While it is readily intuitive to associate those profound cellular, vascular, histological, and immunological perturbations as well as the metabolic remodeling that collectively occur in NAFLD, and particularly in fibrosing NASH and NASH-cirrhosis, with the development of NASH-HCC also in non-cirrhotic livers [2527] how can NAFLD be postulated to mechanistically predispose to incident extra-hepatic cancers? In this regard, it is important to remember that NAFLD is a systemic disorder [28] and even more so is, by definition, MAFLD [24]. On these grounds, one can hypothesize that either the MFLS and extra-hepatic cancer share a common ancestor, for example, a pro-inflammatory systemic milieu associated with metabolic derangements; or that the MFLS are directly involved in the various phases of initiation, development, and progression of cancer at various anatomic sites. The anatomical location of such cancer types, the gastrointestinal tract being more exposed than the genito-urinary tract, may probably offer a clue to understanding these poorly defined pathomechanisms. Excellent reviews have specifically been devoted to exploring this fascinating topic [29, 30]. Additionally, it is conceivable that NAFLD heterogeneity accounts for seemingly conflicting findings published by different investigators. For example, “lean NAFLD” compared to “obese NAFLD” and MAFLD probably exhibits different patho-mechanisms given that expanded adipose tissue per se acts as an endocrine organ favoring the development and progression of hormone-sensitive cancers. Other major modifiers of extra-hepatic cancer risk likely include the stage of hepatic fibrosis [31] and the estimated cardiovascular risk [32]. The Figure 1 illustrates the best-characterized modulators of the risk of extra-hepatic cancers in those with the MFLS.

    Principal modifiers and putative pathomechanisms involved in the association of NAFLD and MAFLD with extra-hepatic cancers. This illustration, based on published studies [18, 19, 2224, 2932], highlights the knowns of this topic. However, our understanding of this complex scenario is far from complete

    Supplementary disease cofactors [33] and particularly lifestyle habits may also participate in fine-tuning the odds of extra-hepatic cancers among those with MFLS. These risk modifiers include epigenetics, alcohol consumption, eating habits (scarcity of fiber and an excess of saturated fats), and sedentary behavior which closely interact with viral infections, drugs, and immunological factors in predisposing to/protecting from extra-hepatic cancers.

    A detailed analysis of molecular mechanisms that can lead to extra-hepatic cancers is out of the scope of this editorial and has been covered elsewhere [29, 30]. In short, while the chief mechanisms may vary according to the variable extra-hepatic cancer site, they can generally be categorized into four effects. A) Insulin resistance that will induce proliferative and anti-apoptotic effects via increased insulin growth factor-1 factor axis; B) dysfunctional adipose tissue which, via nuclear factor kappa B (NF-κB), tumor necrosis factor-alpha (TNF-α), mitogen-activated protein kinase (MAPK) decreased adiponectin, increased leptin and resistin, carries out anti-apoptotic effects, enhanced proliferation and angiogenesis, invasiveness, and increased motility; C) inflammation, which facilitates cell proliferation, neo-angiogenesis, de-differentiation, and metastasis development via interleukin-6 (IL-6)/Janus kinase (JAK)/signal transducer and activator of transcription 3 (STAT3) and IL-6/MAPK TNF-α/Wnt/β-catenin; and D) gut dysbiosis which further triggers inflammation and exerts anti-apoptotic effects via microorganism-associated molecular patterns (MAMPs)/ toll-like receptors (TLRs) inflammasome-derived IL-18 [34, 35].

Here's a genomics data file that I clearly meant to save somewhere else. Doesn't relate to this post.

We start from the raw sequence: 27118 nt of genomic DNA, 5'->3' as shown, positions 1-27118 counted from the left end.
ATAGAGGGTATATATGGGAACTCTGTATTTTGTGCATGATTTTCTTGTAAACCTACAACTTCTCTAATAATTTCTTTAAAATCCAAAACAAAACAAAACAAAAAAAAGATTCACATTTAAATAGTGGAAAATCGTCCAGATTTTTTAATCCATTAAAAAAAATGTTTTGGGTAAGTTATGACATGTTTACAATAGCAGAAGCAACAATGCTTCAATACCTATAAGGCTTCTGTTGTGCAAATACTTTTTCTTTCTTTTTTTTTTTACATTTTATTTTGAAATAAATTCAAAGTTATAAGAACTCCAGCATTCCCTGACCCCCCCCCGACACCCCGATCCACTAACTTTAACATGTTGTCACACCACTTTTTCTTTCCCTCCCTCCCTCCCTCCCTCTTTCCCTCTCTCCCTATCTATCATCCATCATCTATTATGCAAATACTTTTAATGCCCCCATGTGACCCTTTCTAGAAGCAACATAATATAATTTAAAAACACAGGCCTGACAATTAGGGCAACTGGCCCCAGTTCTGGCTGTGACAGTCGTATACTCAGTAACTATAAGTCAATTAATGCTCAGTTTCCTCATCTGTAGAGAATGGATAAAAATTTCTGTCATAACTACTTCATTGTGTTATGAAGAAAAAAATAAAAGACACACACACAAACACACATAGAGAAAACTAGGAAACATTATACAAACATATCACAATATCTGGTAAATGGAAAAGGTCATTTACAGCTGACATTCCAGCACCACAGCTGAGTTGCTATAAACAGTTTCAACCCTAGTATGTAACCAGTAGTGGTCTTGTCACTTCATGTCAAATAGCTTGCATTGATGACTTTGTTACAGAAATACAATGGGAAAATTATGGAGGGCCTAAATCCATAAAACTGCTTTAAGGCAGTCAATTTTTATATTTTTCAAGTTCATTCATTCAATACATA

However, given that the picture is incomplete, additional prospective studies will have to better define the pathomechanics of this scenario. Such as extensively discussed elsewhere [3638], an improved understanding of this will lead to personalized medicine approaches in prevention, diagnosis, management, prognostication, and individualized follow-up protocols.



    hepatocellular carcinoma




    metabolic dysfunction-associated fatty liver disease


    metabolic fatty liver syndromes


    nonalcoholic fatty liver disease


    nonalcoholic steatohepatitis


    primary liver cancer


    type 2 diabetes


    Author contributions

    The author contributed solely to the work.

    Conflicts of interest

    The author declares that there are no conflicts of interest.

    Ethical approval

    Not applicable.

    Consent to participate

    Not applicable.

    Consent to publication

    Not applicable.

    Availability of data and materials

    Not applicable.


    Not applicable.


    © The Author(s) 2023.